storks carrying little bundles of diaper-soiling joy
Sunday, November 13 2011
I ran some errands in town today, the last of which took me to the Hannaford supermarket on 9W just north of Kingston. This particular Hannaford is a cut above the one in Uptown we sometimes refer to as "Ghettoford," mostly because it doesn't double as a stop on an Ulster County Area Transit bus line. In keeping with its cheerful middlebrow ambiance, there are a number of parking spaces out in front purportedly reserved for expectant mothers. The signs claiming these reservations depict storks carrying little bundles of diaper-soiling joy. Of course, there is no legal basis for reserving parking spaces for expectant mothers; all it can ever be is a friendly suggestion by Hannaford, perhaps enforced by public shame.
As an outspoken member of the philosophically childless, Gretchen routinely parks in these spaces as just another fuck you to the Baby Industrial Complex. But nobody ever gives her grief about it; in a country with reality shows about not knowing that you're pregnant, it's always possible that she is an expectant mother.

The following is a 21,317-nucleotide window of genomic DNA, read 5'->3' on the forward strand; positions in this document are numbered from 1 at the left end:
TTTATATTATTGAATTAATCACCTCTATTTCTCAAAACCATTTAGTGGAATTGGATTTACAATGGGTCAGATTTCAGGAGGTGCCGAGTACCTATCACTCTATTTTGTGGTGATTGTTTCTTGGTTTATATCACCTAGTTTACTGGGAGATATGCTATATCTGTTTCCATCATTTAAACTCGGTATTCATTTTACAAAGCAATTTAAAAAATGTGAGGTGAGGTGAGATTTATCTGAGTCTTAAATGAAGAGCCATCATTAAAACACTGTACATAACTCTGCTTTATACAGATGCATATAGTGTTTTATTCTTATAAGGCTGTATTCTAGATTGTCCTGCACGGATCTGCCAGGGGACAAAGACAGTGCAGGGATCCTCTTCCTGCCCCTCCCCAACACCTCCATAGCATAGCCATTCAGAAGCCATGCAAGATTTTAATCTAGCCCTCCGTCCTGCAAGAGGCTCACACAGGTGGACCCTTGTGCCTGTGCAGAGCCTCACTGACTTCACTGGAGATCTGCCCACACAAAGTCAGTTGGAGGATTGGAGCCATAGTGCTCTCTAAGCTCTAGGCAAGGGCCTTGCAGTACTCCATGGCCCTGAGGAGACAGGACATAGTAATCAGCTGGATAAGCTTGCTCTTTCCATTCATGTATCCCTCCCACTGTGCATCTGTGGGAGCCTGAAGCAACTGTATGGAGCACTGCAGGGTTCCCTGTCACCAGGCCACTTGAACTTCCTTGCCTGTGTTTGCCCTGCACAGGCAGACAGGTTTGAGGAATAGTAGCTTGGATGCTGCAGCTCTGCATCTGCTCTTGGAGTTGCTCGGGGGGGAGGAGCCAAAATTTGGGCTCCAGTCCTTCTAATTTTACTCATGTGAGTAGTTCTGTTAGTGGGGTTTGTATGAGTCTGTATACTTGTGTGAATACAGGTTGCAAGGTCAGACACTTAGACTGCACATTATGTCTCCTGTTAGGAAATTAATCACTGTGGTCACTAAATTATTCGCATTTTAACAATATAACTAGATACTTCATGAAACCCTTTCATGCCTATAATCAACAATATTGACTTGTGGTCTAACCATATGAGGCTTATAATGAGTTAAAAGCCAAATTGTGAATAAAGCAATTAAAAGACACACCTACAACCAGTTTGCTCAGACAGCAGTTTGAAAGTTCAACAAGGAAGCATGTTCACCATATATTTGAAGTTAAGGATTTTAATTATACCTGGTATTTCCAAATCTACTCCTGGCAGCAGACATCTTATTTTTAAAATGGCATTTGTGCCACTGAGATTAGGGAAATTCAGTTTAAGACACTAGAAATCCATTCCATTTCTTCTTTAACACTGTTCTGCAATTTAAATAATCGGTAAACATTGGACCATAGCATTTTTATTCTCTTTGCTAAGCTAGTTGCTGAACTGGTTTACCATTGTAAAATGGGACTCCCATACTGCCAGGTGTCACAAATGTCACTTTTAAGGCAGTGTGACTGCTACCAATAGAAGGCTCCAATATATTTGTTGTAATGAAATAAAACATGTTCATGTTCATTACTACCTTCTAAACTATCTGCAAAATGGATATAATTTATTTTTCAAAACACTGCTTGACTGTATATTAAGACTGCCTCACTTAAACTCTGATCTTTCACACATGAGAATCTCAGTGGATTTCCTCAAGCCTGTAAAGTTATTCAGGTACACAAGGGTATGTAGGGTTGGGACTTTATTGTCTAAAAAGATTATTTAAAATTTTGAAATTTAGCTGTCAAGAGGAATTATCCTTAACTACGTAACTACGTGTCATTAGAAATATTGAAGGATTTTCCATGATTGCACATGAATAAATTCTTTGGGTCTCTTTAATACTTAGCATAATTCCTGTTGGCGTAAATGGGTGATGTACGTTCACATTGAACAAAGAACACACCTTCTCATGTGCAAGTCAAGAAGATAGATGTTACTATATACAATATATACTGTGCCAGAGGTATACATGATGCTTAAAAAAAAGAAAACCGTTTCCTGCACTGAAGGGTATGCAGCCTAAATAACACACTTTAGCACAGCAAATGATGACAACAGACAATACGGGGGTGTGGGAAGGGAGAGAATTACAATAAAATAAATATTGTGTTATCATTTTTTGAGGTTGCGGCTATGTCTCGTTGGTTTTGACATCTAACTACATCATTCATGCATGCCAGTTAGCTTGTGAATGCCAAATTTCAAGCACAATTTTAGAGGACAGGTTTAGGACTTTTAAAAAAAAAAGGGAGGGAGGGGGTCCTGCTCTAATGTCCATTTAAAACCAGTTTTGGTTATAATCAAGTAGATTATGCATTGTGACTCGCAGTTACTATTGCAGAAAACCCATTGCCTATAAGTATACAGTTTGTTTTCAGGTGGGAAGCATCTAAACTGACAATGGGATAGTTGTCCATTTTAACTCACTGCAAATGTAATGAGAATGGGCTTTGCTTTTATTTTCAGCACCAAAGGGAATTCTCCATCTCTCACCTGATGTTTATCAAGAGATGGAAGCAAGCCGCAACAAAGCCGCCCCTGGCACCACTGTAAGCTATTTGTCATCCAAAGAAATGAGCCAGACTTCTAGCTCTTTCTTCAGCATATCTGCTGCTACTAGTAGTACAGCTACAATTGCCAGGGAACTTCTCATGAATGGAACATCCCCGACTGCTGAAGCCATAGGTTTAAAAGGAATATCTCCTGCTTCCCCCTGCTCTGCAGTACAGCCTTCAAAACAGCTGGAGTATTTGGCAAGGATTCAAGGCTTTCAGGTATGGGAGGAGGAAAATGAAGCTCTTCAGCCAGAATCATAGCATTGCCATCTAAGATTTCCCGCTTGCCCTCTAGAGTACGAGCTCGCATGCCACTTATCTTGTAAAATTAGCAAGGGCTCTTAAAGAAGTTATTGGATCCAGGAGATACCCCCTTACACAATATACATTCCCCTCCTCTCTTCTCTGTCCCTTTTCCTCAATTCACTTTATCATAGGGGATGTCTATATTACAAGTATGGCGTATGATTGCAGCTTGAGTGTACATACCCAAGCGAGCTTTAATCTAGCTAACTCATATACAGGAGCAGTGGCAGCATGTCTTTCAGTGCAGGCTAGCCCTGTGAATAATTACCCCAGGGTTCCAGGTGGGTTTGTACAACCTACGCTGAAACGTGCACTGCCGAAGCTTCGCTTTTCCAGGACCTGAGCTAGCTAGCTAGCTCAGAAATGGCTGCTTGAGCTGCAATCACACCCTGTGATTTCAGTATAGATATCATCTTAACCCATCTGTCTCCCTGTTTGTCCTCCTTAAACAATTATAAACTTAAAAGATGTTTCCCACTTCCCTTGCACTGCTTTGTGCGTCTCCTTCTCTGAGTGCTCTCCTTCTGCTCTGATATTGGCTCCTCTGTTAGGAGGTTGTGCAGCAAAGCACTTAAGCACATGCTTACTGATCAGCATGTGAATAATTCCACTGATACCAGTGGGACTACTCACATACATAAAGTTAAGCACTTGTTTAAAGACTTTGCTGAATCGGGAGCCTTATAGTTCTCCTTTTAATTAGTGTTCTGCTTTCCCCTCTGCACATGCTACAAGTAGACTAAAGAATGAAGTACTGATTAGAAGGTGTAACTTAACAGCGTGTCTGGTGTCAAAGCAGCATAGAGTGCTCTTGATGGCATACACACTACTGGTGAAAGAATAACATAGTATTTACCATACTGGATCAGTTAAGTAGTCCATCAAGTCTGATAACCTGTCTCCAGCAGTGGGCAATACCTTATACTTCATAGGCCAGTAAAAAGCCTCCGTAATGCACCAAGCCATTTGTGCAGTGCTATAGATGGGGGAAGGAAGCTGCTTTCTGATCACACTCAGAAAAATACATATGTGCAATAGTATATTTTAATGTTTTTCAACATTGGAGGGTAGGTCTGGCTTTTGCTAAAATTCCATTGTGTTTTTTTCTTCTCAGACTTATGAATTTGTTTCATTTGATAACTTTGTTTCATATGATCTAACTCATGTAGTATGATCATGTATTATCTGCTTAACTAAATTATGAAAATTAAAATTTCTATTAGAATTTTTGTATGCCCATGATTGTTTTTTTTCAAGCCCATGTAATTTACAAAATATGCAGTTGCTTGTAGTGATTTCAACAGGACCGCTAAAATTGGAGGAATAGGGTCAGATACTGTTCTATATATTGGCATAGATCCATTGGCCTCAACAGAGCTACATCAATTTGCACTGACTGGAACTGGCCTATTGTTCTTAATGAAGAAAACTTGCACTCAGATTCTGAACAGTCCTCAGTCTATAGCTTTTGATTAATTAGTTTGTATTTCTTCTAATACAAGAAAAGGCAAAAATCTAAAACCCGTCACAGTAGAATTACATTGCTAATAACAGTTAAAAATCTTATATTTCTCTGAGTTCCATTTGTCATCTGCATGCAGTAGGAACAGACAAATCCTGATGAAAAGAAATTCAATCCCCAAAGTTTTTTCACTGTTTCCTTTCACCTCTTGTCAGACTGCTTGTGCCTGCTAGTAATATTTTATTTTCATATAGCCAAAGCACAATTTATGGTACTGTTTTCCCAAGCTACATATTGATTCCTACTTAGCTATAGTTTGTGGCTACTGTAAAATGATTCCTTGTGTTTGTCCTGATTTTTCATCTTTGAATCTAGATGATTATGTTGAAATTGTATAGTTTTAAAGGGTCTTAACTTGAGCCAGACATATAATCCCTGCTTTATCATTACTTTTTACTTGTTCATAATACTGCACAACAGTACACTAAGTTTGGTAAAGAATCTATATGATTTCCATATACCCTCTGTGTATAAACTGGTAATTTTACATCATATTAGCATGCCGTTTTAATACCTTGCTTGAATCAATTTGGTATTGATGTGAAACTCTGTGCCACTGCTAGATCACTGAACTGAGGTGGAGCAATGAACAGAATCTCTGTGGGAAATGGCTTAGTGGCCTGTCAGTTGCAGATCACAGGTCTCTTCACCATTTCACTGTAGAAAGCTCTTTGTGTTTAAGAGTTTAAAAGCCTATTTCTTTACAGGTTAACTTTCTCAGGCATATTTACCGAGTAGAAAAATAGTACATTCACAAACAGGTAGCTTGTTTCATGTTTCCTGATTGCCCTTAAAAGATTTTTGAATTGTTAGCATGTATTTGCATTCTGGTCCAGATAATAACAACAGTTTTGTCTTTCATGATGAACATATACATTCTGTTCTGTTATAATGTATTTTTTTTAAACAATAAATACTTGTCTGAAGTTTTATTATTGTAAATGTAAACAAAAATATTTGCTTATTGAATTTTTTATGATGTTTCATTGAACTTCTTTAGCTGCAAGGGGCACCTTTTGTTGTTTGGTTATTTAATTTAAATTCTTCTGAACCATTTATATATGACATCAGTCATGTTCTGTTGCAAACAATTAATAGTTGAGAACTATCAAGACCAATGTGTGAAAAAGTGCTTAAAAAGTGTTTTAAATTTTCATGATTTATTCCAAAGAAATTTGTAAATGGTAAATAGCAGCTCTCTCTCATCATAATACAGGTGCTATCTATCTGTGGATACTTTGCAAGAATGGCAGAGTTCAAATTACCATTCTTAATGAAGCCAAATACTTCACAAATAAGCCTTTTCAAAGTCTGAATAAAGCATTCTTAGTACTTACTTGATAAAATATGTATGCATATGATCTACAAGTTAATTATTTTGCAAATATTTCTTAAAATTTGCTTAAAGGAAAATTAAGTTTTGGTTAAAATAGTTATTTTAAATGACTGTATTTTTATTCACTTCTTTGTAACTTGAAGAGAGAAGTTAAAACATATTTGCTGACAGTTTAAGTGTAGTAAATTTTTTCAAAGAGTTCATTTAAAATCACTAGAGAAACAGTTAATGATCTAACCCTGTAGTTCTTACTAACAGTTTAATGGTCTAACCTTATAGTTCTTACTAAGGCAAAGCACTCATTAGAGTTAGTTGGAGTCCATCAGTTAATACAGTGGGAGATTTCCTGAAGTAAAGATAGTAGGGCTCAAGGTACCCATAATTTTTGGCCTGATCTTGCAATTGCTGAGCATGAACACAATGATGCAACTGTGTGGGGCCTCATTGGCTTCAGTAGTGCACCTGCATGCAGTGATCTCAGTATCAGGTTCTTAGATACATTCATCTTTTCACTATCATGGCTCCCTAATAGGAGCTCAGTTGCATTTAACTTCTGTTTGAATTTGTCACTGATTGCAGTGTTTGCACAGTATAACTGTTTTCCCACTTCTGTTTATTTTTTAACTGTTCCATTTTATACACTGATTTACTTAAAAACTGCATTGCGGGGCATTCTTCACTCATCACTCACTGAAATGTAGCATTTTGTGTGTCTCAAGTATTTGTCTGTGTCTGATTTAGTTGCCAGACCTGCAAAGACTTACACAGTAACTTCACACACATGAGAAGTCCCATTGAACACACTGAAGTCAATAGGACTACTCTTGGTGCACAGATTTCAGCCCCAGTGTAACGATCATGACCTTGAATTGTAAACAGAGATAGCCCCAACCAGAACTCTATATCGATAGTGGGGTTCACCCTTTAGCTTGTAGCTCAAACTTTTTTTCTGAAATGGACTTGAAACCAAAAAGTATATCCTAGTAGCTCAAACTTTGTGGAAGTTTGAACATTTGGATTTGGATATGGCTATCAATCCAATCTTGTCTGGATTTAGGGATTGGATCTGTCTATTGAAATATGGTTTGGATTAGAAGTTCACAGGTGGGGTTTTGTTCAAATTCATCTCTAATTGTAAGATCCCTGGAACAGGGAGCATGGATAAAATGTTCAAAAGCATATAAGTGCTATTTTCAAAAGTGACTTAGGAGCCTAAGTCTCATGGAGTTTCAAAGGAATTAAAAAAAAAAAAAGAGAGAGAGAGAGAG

But when it's just me and the dogs parking in an expectant mother space, onlooker have only three choices, all of them somewhat implausible: I am an unattractive big-handed woman whose pregnancy has yet to show, I didn't see the sign, or I saw the sign and chose to ignore it. As I was loading groceries into my car, these were apparently the thoughts going through the head of a skinny skeevy-looking man with a thin mustache. He was in the passenger seat of the car that his evidently pregnant wife was parking beside me. Behind them were one or two small children, probable earlier products of that same assembly line. The skeevy-looking man leaned out his window and siezed on the most probable of the three scenarios that had caused me to park in this space, "Didn't you see the sign?" he asked. "I don't believe in that shit," I replied. "But what about handicap spaces?" demanded the skeevy-man, to which I conceded, "They're okay." I could hear him telling his wife that they should call the cops as I smiled and drove away. He apparently was under the delusion that there is actually some legal basis for expectant-mother parking. Of course, in his world, surrounded by pregnancy, he has come to see it as a huge sacrifice to humanity. From my perspective, though, it's a sociopathic act of selfish genes. In an overcrowded world full of consumers, childbirth is nothing to be celebrated.
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